Turkish President Recep Tayyip Erdogan vented his outrage Wednesday against "scoundrels" at the French satirical weekly Charlie Hebdo, which mocked him in a front-cover cartoon as tensions flare between Ankara and Paris.
His office vowed to take "legal and diplomatic action" over the caricature of the 66-year-old leader.
The cartoon stoked fury in Turkish political circles and added to a sense of crisis enveloping Turkey's deteriorating relations with France.
Its publication came out just days after Erdogan called for a boycott of French products and questioned President Emmanuel Macron's sanity for promoting a drive against radical Islam.
Macron's accompanying defense of the media's right to mock religion has stirred angry protests across Turkey and swathes of the Muslim world.
Erdogan said he had not personally seen the Charlie Hebdo drawing because he did not want to "give credit to such immoral publications."
"I don't need to say anything to those scoundrels who insult my beloved prophet on such a scale," Erdogan said in a speech to his party's lawmakers.
"I am sad and frustrated not because of this disgusting attack on me personally, but because of the impertinence taking aim at our prophet we love more than ourselves."
'Vicious and ugly'
While officially secular, Turkey is a mostly Muslim country that has taken a more conservative and nationalist course under Erdogan's rule.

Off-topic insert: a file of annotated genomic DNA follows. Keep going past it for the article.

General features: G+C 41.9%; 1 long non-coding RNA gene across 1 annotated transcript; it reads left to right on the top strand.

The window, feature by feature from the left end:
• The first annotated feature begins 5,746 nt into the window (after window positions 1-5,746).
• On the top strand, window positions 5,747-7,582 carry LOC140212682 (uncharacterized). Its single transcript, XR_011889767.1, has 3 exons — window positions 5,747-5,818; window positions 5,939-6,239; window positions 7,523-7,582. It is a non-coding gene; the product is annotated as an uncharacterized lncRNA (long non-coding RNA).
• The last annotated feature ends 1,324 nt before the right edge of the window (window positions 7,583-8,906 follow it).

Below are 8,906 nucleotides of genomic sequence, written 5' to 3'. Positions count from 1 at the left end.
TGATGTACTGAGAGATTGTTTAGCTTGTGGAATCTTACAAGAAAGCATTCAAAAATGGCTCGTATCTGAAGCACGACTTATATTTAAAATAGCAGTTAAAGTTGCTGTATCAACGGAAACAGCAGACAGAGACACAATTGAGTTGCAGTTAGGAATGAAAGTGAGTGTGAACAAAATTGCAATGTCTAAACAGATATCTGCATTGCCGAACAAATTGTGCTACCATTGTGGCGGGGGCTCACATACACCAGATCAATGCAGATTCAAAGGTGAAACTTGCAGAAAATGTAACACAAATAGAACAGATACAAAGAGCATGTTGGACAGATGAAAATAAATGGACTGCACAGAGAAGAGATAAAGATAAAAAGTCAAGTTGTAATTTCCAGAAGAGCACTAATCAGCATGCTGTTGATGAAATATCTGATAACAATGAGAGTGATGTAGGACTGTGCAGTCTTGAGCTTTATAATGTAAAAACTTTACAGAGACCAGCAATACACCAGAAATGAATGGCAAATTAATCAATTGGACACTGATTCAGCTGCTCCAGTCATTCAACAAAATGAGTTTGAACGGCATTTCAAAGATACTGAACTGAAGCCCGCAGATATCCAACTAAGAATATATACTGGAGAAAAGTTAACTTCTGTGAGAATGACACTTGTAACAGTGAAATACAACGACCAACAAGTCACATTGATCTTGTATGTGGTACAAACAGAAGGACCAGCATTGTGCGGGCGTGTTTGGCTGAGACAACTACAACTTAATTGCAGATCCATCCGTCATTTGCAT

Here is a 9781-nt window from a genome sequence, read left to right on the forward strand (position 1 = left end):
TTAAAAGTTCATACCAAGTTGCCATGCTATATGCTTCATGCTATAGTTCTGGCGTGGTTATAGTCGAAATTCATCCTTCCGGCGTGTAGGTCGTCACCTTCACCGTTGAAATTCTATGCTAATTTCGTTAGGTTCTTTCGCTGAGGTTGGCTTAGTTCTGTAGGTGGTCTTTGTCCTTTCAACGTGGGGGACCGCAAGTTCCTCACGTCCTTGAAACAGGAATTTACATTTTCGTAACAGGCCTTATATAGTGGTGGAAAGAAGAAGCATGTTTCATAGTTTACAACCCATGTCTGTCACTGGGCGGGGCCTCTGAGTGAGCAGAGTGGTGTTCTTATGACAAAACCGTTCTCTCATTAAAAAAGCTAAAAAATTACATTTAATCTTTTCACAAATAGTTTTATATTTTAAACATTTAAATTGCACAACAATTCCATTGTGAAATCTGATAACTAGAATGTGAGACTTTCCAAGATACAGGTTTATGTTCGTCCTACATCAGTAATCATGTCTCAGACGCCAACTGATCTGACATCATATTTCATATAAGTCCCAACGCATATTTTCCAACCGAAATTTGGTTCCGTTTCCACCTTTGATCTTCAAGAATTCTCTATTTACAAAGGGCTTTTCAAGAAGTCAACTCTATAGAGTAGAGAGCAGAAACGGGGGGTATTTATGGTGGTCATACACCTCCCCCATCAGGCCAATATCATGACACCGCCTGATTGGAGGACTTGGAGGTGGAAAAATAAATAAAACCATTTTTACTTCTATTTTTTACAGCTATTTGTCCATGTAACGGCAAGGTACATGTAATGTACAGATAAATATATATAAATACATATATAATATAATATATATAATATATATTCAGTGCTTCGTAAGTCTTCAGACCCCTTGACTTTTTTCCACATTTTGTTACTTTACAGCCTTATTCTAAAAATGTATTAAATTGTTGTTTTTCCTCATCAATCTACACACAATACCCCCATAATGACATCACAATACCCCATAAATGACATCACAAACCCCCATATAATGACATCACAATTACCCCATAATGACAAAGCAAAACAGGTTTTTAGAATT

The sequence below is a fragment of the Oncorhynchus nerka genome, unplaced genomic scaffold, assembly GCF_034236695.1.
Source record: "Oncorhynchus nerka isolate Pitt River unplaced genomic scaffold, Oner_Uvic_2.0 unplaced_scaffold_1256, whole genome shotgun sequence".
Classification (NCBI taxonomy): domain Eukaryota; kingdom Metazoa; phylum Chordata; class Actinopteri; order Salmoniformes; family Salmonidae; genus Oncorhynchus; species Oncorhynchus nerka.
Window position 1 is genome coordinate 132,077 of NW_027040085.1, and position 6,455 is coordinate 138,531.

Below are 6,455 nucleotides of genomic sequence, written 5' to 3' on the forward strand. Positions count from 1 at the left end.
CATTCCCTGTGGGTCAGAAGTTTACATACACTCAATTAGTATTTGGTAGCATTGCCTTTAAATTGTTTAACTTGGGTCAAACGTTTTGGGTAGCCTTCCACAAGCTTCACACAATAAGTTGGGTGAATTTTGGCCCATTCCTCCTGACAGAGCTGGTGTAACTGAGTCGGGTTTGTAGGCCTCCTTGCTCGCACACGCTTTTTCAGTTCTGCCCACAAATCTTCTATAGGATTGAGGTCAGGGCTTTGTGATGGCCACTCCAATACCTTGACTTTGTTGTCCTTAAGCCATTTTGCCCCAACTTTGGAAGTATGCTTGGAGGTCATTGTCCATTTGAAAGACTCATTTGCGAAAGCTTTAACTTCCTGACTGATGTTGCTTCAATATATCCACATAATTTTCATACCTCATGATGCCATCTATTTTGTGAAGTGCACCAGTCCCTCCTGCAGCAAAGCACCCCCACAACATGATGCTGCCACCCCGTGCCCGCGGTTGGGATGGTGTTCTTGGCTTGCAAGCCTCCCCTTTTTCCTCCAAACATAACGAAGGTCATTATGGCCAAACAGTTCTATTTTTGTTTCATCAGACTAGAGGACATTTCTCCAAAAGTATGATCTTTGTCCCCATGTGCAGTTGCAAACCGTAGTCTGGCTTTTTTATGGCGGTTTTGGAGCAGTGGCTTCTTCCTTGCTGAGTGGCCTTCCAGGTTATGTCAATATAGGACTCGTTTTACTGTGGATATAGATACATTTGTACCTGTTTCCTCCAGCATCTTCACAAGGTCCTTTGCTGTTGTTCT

His policies have put Turkey at growing odds with Macron, who has become one of Erdogan's most vocal critics in a series of disputes with the EU in the past years.
The two leaders have sparred over Turkey's push into the eastern Mediterranean as well as its policies in Syria and Libya, and more recently over its involvement in the Nagorno-Karabakh conflict.
France's European Affairs Minister said Wednesday that Paris would "push for strong European responses, which include sanctions" over Erdogan's series of "provocations."
Ankara prosecutors, meanwhile, said they were launching an investigation into Charlie Hebdo for "insulting the head of state."
The cartoon was published in the midst of an emotional debate over France's broader policy toward Muslims.
That conversation has been lent urgency by the murder near Paris last week of a teacher who showed his class offensive cartoons of the Prophet Mohammed previously published by Charlie Hebdo.
Images of the prophet are strictly forbidden in Islam.
Macron's defense of the drawings saw tens of thousands march Tuesday through the Bangladesh capital Dhaka, and protesters burned pictures of Macron and French flags in Syria.
Smaller protests returned to Dhaka on Wednesday and also hit the Indian city Mumbai and parts of the Gaza Strip.
"If the statesmen of Europe want peace and stability in their countries, they must honor the dignity of Muslims, respecting their values," protester Ozgur Bursali said at a rally outside the French embassy in Ankara.